That Friday arrived and I was sent an early morning text with the flyer attached. Reading it, I realized the event was a showcase with poets and comics. It was all black– a Chitlin Circuit entertainment night for the lower middle class. I’ve been here before, but my friend and his mom had not. We were here because his mom had a friend who was performing. But when we arrived and looked in, they both stopped, horrified.
It was a gallery– several rows of white chairs forming a V in the middle of the room. A drummer sat behind a full set. Several people had already come in and found places to sit. BUT: There looked to be no alcohol.
I thought there was gonna be tables and I expected maybe a bar or something, his mom said. She was frowning as we stood on the sidewalk looking in, allowing a couple to go inside ahead of us. She sent a text to her friend that read: No Alcohol? but by the time she repied, we had already left.
Meanwhile, my friend looked at me and said: You were right, James. And turned his back on the whole proceedings, immediately texting his friends who were meeting us there.
I tried explaining my experience in these showcase events, but the more I talked, the more they sneered. There’s no positive spin on poetry readings like this. You’re either down or immediately disgusted.
My friend and his mom both wondered about playing pool. We weren’t far from Jack London Square where years ago on Saturdays they both worked at the Farmer’s Market there, selling knitting and jewlery his mom makes. While she stood at the entrance of the gallery with her arms folded, I asked: “Do you know what they did with the Barnes and Noble down there where yawl used to work?”
No, she said.
But my friend knew and immediately grabbed and hugged me. The bookstore was converted into a huge entertainment palace called Plank and now instead of books they deal in booze. My friends coworkers walked up, one man and a woman. The man left us immediately, since he had a long commute back across the bay. The woman, Irma, is a closer friend to my friend than I am. She came with the three of us to Plank, which was our first time there.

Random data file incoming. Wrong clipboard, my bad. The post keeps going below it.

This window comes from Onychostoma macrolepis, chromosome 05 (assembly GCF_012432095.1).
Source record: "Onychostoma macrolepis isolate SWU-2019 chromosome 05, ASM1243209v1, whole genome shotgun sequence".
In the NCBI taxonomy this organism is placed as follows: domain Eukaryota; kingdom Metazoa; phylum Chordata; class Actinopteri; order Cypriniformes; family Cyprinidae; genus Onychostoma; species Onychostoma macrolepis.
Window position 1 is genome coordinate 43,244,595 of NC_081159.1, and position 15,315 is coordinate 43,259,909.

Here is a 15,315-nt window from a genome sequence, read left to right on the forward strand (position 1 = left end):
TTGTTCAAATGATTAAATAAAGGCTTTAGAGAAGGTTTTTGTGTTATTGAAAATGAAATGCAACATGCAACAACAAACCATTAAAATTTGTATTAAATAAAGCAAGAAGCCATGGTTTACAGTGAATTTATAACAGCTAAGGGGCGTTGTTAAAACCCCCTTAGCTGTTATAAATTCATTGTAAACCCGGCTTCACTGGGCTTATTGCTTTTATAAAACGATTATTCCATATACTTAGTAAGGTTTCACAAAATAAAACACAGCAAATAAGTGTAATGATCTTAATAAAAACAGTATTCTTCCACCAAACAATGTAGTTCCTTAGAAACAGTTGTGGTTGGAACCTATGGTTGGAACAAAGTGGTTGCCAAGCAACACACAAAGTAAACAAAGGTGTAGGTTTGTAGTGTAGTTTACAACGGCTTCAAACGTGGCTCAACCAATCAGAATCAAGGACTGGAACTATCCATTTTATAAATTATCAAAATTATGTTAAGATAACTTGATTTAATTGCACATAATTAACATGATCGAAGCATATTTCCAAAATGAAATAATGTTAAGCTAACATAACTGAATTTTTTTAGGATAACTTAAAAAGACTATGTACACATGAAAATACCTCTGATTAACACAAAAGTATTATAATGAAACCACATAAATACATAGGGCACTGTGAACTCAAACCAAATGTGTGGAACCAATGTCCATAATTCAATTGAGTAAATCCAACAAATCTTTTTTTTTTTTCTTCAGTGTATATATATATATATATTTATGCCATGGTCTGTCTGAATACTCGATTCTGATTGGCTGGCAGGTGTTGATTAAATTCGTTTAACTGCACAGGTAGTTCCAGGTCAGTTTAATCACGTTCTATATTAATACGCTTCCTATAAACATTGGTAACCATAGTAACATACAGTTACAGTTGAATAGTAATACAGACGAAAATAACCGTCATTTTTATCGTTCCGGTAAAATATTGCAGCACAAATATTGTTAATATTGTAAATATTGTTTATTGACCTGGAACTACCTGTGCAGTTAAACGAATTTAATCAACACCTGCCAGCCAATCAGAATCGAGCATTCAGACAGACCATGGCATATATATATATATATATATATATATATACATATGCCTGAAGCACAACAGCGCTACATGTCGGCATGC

The venue is as huge as a barn. My friends mom charmed the security guard who let us in the backdoor. The next security guard I saw was a year or two ahead of me in high school.
A videogame gallery exploded with color on our right. On the left, a small dining area serving fried foods; before us, a bar, and behind that a huge bowling alley– of which my friend is a league bowler and one of the best in the bay. Behind that alley was a smaller, kids alley. A pool table, another bar, then a raised balcony with more pool tables, now closed off for a private party. We signed up for a bowling lane then went out to the patio where there was another huge bar and a bocce ball court. We found a table, ordered drinks and talked.
I should end this with Irma, who is also a writer and every time I met her she mentions her notebooks and writing something. But turns out, she’s never read her work aloud (I hate my voice, she said) and never read for an audience. While sipping her cocktail, a notebook spontaneously emerged before her, and on the page, a 7 line paragraph she’d scratched out. She’s grown, in her 20’s somewhere, but seemed adolescent and small and frail. She read to us. It sounded fine, whatever it was about. My friend leaning in towards her, his mouth nearly agape. His mom on the opposite side, her arms folded on the table between her and her drink. Irma finished and looked up. And mom began saying: Your voice is wonderful, and she compared her with Amy Winehouse since her hair fell around her face in a similar way and they resembled one another in a dim-light four-drinks-in kinda way. And Irma said I really relate to Amy. And mom said You should be read more and so on and so forth. And while Mom and my friend talked to her, I watched as she quietly reached up and swept a tear from beneath one eye, then the other and sat and soaked in their words. Her chin down, her eyes on her paragraph as if she were being knighted. Even I tried encouraging her. (He preaching now, my friend stage whispered over me mid-sentence) But fear is so seductive. And comfortable.
And after ALL THAT… you wonder if at that point, I reached into my backpocket and put on the table the poem I’d been combing over for four months. The poem I’d grown fond of even as only a couple of drunk dudes heard it cramped in a Mustang late one night. But instead, my friend and his mom just comforted her and suddenly my friends phone vibrated and we all go up, stumbled drunkenly back inside and bowled.